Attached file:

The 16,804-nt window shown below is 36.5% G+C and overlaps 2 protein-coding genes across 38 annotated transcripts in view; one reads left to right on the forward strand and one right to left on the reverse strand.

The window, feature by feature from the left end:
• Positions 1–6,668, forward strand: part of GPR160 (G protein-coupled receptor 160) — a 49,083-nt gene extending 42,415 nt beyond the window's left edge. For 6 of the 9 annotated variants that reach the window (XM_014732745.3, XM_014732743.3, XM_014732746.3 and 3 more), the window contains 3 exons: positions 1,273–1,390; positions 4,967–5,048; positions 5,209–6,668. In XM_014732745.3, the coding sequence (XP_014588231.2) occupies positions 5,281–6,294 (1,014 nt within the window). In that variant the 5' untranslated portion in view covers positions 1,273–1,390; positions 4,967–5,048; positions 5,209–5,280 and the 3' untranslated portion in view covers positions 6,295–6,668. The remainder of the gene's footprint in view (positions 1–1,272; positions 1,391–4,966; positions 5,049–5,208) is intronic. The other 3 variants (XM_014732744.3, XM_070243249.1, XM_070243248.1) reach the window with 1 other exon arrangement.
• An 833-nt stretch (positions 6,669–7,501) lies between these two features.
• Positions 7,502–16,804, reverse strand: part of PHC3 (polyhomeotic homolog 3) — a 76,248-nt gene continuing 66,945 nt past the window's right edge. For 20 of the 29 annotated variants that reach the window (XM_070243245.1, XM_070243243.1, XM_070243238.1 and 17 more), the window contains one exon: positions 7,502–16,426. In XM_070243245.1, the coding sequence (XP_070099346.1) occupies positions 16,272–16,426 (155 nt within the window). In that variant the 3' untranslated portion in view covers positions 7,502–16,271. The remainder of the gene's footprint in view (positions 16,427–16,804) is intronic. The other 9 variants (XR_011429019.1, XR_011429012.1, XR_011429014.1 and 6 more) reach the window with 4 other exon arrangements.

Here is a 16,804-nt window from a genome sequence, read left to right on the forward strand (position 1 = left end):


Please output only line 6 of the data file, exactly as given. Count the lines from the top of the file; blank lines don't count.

Here is a 16,804-nt window from a genome sequence, read left to right on the forward strand (position 1 = left end):